While cost arbitrage for global services delivery is impacted by numerous factors, e.g., wage and rental cost inflation, currency fluctuations are often the ignored wild card.
Most currencies have varied significantly in the past few years (see the graphic below). For example, in Asia-Pacific, the Indian rupee has depreciated considerably compared to the U.S. dollar, with an average yearly decline of 5.4 percent in the last three years. On the other hand, the Philippine peso has appreciated substantially against the dollar, recently reaching a four-year high. The currencies from major outsourcing locations in Latin America and Europe have also been volatile in recent months.
While one would have expected the large currency variations to have a big impact on delivery costs, a closer analysis reveals that the relative cost rankings of locations in 2013 have remained nearly the same as in 2010 (see the graphic below). This counter-intuitive result is because the currencies in most global services delivery destinations have depreciated over the last few years. In addition, all these locations have experienced moderate-to-high wage inflation, thus having a similar net impact on cost across locations.
Further, the interplay of wage inflation and exchange rates is leading to interesting trends in absolute value of operating costs among locations. Let’s look at two extreme examples to understand this phenomenon:
- The cost differential for customer service operations between Argentina and Colombia has decreased given the interplay of wage inflation and exchange rates resulting in comparable rankings (see the graphic above)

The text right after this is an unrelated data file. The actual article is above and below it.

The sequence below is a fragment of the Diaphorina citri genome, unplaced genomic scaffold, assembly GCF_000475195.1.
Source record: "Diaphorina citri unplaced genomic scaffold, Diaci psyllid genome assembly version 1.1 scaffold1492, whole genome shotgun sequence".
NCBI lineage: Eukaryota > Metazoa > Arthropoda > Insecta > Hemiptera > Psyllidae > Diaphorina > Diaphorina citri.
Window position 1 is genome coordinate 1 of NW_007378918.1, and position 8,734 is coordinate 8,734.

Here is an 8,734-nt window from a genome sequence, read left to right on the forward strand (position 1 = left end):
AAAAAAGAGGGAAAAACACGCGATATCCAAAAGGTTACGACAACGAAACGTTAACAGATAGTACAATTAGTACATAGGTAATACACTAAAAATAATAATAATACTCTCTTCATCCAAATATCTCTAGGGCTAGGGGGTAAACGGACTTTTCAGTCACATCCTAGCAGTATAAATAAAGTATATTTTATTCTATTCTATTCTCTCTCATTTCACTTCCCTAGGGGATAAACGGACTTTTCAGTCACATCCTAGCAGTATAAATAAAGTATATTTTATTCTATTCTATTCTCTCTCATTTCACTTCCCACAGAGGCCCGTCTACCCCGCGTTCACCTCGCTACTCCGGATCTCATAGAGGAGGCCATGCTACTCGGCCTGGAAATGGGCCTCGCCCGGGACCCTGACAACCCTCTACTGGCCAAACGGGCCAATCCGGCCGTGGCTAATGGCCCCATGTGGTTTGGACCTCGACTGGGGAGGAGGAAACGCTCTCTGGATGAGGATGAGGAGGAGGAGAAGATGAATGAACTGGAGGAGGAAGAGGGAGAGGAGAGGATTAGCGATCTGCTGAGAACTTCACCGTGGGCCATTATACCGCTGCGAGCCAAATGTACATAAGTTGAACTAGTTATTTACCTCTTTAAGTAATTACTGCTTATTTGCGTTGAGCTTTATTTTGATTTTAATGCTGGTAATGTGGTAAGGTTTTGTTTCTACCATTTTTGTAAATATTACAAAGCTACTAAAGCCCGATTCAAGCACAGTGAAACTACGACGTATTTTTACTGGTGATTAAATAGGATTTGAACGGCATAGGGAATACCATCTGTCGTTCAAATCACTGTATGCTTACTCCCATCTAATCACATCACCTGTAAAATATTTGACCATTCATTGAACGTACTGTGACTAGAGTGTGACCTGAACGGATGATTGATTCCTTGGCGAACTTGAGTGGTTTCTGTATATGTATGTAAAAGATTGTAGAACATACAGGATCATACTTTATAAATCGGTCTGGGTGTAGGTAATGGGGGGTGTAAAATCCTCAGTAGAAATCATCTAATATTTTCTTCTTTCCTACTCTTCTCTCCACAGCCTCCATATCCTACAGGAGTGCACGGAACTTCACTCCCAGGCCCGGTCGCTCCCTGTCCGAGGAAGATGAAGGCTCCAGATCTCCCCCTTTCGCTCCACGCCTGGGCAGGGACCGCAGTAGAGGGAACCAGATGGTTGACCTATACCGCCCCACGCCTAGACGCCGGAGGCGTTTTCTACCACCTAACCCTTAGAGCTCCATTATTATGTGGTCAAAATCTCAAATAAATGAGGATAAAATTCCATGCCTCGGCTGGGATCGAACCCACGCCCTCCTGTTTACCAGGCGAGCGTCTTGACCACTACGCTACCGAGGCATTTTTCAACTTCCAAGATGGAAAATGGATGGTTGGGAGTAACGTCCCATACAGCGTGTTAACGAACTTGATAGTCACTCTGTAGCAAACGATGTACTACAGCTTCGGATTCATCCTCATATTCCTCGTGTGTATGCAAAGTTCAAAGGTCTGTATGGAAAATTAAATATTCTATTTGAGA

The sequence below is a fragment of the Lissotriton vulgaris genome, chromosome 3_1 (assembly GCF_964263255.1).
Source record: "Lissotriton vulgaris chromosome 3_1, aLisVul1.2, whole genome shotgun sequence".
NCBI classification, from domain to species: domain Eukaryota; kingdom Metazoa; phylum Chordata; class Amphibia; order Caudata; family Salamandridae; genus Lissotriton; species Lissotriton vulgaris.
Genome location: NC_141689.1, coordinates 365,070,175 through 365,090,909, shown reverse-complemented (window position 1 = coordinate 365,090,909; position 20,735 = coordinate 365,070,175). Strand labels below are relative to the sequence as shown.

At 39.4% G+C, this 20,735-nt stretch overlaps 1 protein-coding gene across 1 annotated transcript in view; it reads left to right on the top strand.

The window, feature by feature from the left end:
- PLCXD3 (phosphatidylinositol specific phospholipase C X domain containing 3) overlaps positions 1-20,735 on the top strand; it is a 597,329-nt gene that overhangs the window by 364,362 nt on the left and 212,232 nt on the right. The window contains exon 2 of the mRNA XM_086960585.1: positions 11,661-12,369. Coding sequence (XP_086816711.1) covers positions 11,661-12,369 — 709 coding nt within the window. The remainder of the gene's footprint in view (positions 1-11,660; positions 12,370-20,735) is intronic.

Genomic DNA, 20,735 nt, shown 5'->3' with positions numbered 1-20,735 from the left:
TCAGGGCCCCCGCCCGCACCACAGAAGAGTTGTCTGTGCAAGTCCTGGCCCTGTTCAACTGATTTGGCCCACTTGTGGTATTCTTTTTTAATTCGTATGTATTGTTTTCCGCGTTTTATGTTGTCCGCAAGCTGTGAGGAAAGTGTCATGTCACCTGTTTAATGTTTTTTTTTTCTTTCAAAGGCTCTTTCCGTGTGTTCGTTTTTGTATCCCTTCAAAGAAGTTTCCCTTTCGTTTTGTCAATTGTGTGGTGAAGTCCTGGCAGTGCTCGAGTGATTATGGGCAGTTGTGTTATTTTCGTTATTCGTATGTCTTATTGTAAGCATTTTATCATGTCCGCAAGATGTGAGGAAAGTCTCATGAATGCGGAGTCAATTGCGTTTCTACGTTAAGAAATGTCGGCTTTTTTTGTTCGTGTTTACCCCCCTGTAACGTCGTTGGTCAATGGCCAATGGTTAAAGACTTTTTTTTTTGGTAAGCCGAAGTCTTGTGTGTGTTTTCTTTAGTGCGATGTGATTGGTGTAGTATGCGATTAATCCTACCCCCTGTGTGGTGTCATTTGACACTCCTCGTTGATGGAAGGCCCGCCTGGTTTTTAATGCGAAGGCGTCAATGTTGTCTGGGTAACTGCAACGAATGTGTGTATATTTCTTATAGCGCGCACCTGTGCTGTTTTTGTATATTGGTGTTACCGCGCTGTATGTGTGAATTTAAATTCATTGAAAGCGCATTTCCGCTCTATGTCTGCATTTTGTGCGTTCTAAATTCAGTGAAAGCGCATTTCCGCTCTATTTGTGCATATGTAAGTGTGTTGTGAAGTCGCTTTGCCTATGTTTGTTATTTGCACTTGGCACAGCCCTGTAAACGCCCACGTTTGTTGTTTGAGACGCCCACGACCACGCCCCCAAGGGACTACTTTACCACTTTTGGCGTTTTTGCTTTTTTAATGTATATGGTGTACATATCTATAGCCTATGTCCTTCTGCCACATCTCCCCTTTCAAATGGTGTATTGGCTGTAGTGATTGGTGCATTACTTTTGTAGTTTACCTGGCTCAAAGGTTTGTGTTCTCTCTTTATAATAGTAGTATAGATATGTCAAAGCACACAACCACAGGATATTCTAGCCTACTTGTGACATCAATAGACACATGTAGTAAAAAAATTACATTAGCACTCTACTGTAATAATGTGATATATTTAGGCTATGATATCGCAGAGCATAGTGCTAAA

- India and the Philippines are competing locations for most transactional processes. While the costs for English voice services in these two countries were quite similar in 2010, costs in the Philippines are now 18-20 percent higher than in India (see the graphic below). This significant cost differential was driven by a combination of moderate wage inflation (10-15 percent per year) and the appreciation of the peso.
It is important to note that these cost changes among competing locations for similar type of work has not resulted in changes in work distribution. For example, India has not gained greater share of contact center voice work relative to the Philippines. This is because while cost is an important factor, location selection and work placement decisions are dependent on several other factors, e.g., talent availability and scalability, niche skills, risk considerations, and the organization’s existing footprint. Short-term currency changes may result in companies optimizing some work among locations in their portfolio, but this alone is not likely to significantly change the role and standing of locations in their portfolio.